The Ultimate Eating Disorder... Solved by Vampires
How I overcame my anorexia with help from vampires and comic books.
I was recently asked what my favorite comic book was when I was growing up. My answer: I didn’t read comic books growing up. They seemed to feature mostly ducks and mice in outfits, which unnerved me and so I took my shaken soul to other forms of reading material like Laura Ingalls, Astrid Lindgren, Daphne Du Maurier, Oriana Fallacci, even Erica Jong. (TOOOOOOO YOUNG. NOT READY. STILL NOT READY)
But I thought about it and in there, in the filing cabinet of my brain, there it was, a memory. I did read a comic book series for a period of time. It was called Sølvpilen. It means “The Silver Arrow” in Danish, and it featured a Native American man named The Silver Arrow, which you might have guessed. He saved a lot of things and, naturally, had a lot of pumas, not the sneakers, the animal pumas, which apparently were plentiful in North America according to this book. I don’t know why this was my one foray into comic books, but Silver Arrow was a very, very attractive Native American cartoon man, which upon further investigation was originally written in Flemish and now I worry how much Belgians knew about Native Americans.
Does any of this sound OK?
In my short-lived but feverish obsession with Silver Arrow, I created a small club called the “Puma Grotto.” It was a garden shed, which I decorated really beautifully, as grottos are known for Danish design. I think I was around 10 at this point. None of this is OK. I know that. My friends, who had been lured into a Soho House/ Fight Club-like membership to the Puma Grotto, eventually staged a revolution, citing my incessant need to talk about both the décor and the Silver Arrow. They felt we should branch out. I branched, to Prince, and Michael Jackson.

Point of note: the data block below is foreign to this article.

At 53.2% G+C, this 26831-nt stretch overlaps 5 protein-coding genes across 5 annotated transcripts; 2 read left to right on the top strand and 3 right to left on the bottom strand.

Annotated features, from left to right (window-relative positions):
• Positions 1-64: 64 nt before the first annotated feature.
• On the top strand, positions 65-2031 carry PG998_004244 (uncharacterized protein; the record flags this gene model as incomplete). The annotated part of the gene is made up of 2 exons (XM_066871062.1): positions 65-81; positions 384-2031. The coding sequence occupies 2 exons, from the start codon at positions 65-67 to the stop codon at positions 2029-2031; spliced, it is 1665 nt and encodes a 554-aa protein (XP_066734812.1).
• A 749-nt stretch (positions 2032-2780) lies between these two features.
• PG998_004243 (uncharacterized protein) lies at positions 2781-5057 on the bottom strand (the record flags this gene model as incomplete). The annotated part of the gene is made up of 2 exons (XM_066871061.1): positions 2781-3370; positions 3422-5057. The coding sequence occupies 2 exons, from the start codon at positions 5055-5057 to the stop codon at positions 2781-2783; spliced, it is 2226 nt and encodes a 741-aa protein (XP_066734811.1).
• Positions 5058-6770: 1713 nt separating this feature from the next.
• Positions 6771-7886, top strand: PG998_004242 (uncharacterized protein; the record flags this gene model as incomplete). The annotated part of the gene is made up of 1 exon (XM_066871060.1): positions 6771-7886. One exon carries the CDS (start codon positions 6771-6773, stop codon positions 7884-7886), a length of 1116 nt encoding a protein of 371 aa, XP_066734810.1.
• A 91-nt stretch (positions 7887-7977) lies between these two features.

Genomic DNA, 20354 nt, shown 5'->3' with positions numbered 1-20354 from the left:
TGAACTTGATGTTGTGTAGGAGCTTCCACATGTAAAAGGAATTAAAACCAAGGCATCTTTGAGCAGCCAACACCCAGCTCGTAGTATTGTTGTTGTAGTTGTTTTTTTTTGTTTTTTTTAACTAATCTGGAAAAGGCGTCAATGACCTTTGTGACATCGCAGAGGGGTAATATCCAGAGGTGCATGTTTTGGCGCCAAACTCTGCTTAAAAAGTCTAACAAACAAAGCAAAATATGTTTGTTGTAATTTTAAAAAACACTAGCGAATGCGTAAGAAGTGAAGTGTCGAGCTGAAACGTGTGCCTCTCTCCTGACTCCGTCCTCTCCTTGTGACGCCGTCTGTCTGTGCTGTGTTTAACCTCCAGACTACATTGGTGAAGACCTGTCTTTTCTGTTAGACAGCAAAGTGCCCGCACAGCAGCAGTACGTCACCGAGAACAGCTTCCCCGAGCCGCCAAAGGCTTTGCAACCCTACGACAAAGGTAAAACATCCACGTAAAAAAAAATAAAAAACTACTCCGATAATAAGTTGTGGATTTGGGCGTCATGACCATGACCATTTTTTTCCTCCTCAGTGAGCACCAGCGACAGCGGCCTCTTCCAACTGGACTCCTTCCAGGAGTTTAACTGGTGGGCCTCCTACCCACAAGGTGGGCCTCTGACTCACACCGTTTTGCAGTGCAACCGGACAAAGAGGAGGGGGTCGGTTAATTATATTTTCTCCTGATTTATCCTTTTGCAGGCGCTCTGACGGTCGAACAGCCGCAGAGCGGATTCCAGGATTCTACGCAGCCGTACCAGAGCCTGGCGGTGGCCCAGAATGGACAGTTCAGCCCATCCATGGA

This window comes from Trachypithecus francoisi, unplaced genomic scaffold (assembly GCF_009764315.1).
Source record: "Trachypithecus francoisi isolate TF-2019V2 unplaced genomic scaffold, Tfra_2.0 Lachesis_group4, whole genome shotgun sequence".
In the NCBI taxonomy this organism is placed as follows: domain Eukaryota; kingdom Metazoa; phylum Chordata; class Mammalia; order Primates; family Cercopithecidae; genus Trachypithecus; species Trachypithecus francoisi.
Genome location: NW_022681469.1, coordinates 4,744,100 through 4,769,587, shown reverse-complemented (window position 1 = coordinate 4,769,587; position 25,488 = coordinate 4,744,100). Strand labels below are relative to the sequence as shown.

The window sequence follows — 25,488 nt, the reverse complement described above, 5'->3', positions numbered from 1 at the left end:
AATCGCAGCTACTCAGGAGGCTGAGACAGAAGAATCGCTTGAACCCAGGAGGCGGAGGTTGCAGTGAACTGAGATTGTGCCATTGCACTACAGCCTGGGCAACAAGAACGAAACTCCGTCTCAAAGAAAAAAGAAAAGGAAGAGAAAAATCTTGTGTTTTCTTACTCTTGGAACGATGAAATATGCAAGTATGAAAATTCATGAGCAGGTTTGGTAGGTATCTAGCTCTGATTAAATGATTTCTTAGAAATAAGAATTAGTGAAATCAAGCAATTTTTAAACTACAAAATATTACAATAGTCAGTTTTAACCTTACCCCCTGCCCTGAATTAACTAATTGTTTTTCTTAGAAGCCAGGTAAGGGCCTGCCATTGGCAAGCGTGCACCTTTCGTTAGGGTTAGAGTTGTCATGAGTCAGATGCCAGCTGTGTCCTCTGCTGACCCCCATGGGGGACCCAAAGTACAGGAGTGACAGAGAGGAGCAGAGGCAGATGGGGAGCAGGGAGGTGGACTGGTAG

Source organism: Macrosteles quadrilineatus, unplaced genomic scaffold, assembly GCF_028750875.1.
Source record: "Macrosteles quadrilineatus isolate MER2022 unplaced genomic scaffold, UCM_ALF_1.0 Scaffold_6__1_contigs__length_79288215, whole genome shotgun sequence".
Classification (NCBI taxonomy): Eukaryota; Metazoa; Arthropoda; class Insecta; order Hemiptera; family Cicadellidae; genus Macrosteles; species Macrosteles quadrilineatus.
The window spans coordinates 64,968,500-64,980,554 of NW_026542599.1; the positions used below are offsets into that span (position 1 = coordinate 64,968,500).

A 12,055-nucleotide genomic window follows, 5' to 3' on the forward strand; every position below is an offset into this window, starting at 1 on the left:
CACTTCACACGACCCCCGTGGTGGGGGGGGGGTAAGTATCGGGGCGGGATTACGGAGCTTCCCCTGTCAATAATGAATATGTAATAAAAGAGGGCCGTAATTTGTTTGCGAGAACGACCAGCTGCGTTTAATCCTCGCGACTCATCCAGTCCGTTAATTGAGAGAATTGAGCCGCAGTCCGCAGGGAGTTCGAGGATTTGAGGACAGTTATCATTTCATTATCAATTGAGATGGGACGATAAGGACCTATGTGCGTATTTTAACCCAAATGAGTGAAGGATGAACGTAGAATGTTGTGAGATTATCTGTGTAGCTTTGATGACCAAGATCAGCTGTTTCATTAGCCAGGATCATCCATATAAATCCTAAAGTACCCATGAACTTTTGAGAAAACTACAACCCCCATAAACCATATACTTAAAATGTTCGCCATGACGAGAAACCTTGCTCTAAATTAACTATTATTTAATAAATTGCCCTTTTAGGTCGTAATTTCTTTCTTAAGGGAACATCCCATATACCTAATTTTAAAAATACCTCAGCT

So, it turns out I did read comic books. And now I write them and I write about vampires. Why? I don’t know, I claimed as early as yesterday. But I do know that I have always been fascinated by my own nightmares. This is just getting sexier and sexier, isn’t it? I’m fascinated because they really scare me, but they also have a certain order to them. This… just explains so much. Hello, personal relationships. But the thing is, I have always had a serious free-floating imagination, and if I get a little bit of information or even snippet of an image, I can really build on it, and build, and build, and build, and build, and build. I can also do that with people, give you attributes you don’t have and you may not want, and then get really angry when you don’t have them. Or make very elaborate excuses for people I love, but can’t quite understand what they are doing. One could ask, 'but what’s exactly is that going help?' I’ve got an emotional short position going here, how dare you?
I digress. I do, all the time. Brevity is so 2018 and not very female. Or not very this female.